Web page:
Waking up to bulldozers pulverizing her home into rubble, British mother Jessica Barhum got a glimpse of what Israel has been doing with Palestinians for decades.
"You can't believe a country like this would make a law against its own citizens," tearful Barhum told Agence France-Presse (AFP).
The 32-year-old mother and her Israeli Arab husband woke up in shock at 5:00 AM to two Israeli bulldozers tearing down their two-bedroom house in the village of Ein Rafa, west of al-Quds (occupied East Jerusalem).
Pregnant Barhum was given just five minutes to vacate before implementing a demolition order against the house her husband Moussa spent eight years building on land owned by his family.
"I can't believe that it's lawful, that this law exists," said Barhum, who grew up in the southern British city of Salisbury but moved to Al-Quds after marrying.
In 2005, Moussa was given legal notice he had 18 months to secure an Israeli permit to build the home or have it bulldozed. Up until the deadline, he was unable to get the hard-to-win permit.
For decades, Israel has been adopting a series of oppressive measures to force Palestinians out of the holy city, including systematic demolition of their homes.
Israeli authorities do not issue building permissions for Palestinians who are also banned from renovating their house unless with an Israeli permit, which they rarely get.
In 1968, Israel enacted a law allowing "illegal" houses to be razed even if permits are pending in the bureaucratic pipeline.
The law is disproportionately used against the Palestinians and Israeli Arabs rather than Jewish Israelis, according to AFP.
Last year, some 850 houses were demolished, most of them in the Arab sector, according to the Israeli Committee Against House Demolitions (ICAHD).
And since 1967, 18,000 Palestinian homes have been demolished in the occupied territories, including Al-Quds.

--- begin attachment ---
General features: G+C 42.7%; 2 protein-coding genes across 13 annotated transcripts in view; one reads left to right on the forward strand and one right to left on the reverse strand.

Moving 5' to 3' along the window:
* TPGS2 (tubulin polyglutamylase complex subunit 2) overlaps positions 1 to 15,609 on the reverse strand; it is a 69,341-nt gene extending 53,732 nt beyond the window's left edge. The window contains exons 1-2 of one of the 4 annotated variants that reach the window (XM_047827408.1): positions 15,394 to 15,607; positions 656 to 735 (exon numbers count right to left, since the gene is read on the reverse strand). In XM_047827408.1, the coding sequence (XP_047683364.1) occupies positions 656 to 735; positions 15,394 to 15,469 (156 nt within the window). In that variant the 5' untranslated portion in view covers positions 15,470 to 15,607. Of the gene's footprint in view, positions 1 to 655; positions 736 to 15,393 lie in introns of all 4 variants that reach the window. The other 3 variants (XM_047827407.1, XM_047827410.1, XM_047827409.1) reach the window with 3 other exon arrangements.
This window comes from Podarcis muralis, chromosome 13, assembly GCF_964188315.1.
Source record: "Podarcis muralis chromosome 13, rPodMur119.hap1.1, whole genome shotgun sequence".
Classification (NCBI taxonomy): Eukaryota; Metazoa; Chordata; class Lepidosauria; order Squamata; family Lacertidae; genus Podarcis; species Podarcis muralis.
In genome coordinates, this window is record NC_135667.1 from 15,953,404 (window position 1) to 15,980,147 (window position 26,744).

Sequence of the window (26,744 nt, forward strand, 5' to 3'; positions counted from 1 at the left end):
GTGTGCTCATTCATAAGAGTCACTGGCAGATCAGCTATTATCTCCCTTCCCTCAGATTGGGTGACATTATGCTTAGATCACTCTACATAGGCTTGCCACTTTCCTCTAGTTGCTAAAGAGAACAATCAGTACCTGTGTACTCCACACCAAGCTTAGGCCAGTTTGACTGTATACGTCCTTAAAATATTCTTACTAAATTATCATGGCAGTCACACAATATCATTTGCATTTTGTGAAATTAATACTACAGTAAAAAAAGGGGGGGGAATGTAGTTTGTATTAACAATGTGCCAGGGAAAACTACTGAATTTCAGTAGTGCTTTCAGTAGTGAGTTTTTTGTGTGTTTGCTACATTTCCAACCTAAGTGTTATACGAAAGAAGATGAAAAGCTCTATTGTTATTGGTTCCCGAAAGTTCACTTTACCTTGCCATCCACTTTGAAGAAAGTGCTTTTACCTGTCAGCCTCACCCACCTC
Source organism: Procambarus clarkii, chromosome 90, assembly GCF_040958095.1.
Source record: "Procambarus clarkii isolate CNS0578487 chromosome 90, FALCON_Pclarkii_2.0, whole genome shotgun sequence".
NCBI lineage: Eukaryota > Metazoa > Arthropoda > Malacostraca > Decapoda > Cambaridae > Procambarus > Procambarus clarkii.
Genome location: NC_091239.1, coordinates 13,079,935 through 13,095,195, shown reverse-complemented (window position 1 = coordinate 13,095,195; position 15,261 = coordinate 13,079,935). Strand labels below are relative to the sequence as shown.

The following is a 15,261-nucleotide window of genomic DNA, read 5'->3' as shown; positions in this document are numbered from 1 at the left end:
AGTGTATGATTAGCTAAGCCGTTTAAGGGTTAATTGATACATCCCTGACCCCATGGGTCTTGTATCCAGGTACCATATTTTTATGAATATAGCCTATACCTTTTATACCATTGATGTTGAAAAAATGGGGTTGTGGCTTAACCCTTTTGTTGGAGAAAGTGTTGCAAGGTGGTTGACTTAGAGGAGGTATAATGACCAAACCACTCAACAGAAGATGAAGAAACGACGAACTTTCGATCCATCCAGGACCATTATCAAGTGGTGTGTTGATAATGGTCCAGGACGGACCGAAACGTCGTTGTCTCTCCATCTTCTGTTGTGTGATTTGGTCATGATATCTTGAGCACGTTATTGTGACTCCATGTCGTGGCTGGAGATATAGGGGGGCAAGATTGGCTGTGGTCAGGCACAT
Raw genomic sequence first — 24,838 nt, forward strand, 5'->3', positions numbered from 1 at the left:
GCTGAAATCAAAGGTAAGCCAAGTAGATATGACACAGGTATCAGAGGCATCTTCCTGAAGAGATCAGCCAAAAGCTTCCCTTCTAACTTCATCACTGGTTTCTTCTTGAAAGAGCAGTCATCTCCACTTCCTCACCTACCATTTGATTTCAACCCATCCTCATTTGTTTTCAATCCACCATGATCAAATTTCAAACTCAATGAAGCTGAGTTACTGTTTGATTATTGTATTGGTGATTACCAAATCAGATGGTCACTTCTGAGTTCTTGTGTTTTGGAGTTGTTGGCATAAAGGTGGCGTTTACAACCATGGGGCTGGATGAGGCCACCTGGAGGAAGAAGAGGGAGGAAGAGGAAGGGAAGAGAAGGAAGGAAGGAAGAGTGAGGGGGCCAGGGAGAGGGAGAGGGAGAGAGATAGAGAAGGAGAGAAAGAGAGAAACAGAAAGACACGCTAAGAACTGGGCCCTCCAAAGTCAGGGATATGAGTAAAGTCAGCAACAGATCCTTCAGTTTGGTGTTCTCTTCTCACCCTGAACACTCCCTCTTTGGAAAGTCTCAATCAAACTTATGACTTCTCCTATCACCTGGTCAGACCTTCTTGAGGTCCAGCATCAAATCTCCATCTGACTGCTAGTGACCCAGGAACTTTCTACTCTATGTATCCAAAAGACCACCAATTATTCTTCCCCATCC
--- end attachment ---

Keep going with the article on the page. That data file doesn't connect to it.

Barhum, a landscape gardener who embraced Islam before marrying, does not know what to do after the demolition of her home.
"I'm having a baby in November," she cried.
"We need something that's winter proof and summer proof because we're not quite sure how long it's going us to take to get our house back to a livable state."
Barhum accused Israel of discriminating against its own Arab citizens, who pay taxes.
"We abide by the law, we're Israeli citizens.
"We all want to live together, but the people who are making the laws don't," she said.
"They know that they weren't just knocking our house down, they know that they were breeding hatred and anger within our community."
ICAHD field coordinator Meir Margalit said Jewish homes are never demolished on the permit pretext under the 1968 law.
Under the Fourth Geneva Convention, Israeli demolitions of Palestinian homes in the occupied territories are classified as illegal because Israel is an occupier.
Israeli Arabs are descendants of Palestinians who stayed when hundreds of thousands fled or were driven from their homes by Zionist gangs in1948, when Israel was founded on the rubble of Palestine.
Arabs represent about a fifth of Israel's population, estimated at nearly 5.2 million.
Though legally considered Israeli citizens, many of them face discrimination in all walks of life. Poverty rate among Arabs is almost twice that of the Jewish population.
The Knesset has further made life unbearable for Israeli Arabs married to Palestinians by adopting a law denying the latter the right to get an Israeli residency to live with their spouses.
The demolition of her house was not the only bad experience the British mom had with the Israeli authorities.
As a practicing Muslim, she had to endure arduous times at checkpoints, security checks weighed down with shopping and lengthy scrutiny at airports.
"It's a different experience once you've got a headscarf in this country, but I guess it's something you have to live with if you want to live here."
Many believe that the demolition of the home is part of Israel's land-grab of Palestinian lands in Ein Rafa.
"It's a bit strange that they just picked this house because there are many houses without a permit," said lawyer Sami Rashid.
"It may be that the interior ministry may want to demolish houses in Ein Rafa."
Rashid, the village representative on the regional council, said that 200 homes in Ein Rafa and a neighboring village could be liable for demolition.
"I do believe that the law has to be amended.
"There must be much more restrictions and restraints in bringing a demolition order into force."
The house demolition policy is largely seen as part of a larger scheme by Israeli occupation forces against the holy city of Al-Quds.
In 2006, Israel cancelled a record number of residence permits for 1,363 Palestinians of Al-Quds, effectively denying them access to the holy city.
Permanent residence gives the holder the right to live and work in the occupied holy city and vote in municipal, but not parliamentary elections.
Israel captured Al-Quds, home to Islam's third holiest shrine, in the 1967 six-day war and later annex the holy city, in a move not recognized by the international community.
IOL and Agencies
Last Mod: 02 Ağustos 2007, 17:34